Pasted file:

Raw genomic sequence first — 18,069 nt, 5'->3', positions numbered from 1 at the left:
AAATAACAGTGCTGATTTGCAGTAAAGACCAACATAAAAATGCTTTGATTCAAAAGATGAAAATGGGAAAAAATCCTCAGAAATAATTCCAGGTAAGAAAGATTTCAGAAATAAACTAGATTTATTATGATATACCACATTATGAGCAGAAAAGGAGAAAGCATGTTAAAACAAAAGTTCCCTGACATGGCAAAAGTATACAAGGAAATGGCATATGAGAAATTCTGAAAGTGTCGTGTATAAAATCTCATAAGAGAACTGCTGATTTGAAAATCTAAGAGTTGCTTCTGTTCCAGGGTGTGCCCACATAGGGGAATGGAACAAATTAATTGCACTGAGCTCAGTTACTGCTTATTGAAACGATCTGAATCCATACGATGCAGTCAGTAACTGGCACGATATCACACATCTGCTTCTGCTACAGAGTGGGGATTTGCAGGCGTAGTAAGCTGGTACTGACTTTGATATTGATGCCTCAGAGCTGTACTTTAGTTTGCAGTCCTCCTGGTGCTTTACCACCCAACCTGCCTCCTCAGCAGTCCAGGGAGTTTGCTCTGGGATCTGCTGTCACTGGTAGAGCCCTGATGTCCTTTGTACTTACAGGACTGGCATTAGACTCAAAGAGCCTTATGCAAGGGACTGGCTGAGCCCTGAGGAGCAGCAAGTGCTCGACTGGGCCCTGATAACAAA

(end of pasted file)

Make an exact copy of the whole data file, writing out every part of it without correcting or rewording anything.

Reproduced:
Raw genomic sequence first — 18,069 nt, 5'->3', positions numbered from 1 at the left:
AAATAACAGTGCTGATTTGCAGTAAAGACCAACATAAAAATGCTTTGATTCAAAAGATGAAAATGGGAAAAAATCCTCAGAAATAATTCCAGGTAAGAAAGATTTCAGAAATAAACTAGATTTATTATGATATACCACATTATGAGCAGAAAAGGAGAAAGCATGTTAAAACAAAAGTTCCCTGACATGGCAAAAGTATACAAGGAAATGGCATATGAGAAATTCTGAAAGTGTCGTGTATAAAATCTCATAAGAGAACTGCTGATTTGAAAATCTAAGAGTTGCTTCTGTTCCAGGGTGTGCCCACATAGGGGAATGGAACAAATTAATTGCACTGAGCTCAGTTACTGCTTATTGAAACGATCTGAATCCATACGATGCAGTCAGTAACTGGCACGATATCACACATCTGCTTCTGCTACAGAGTGGGGATTTGCAGGCGTAGTAAGCTGGTACTGACTTTGATATTGATGCCTCAGAGCTGTACTTTAGTTTGCAGTCCTCCTGGTGCTTTACCACCCAACCTGCCTCCTCAGCAGTCCAGGGAGTTTGCTCTGGGATCTGCTGTCACTGGTAGAGCCCTGATGTCCTTTGTACTTACAGGACTGGCATTAGACTCAAAGAGCCTTATGCAAGGGACTGGCTGAGCCCTGAGGAGCAGCAAGTGCTCGACTGGGCCCTGATAACAAA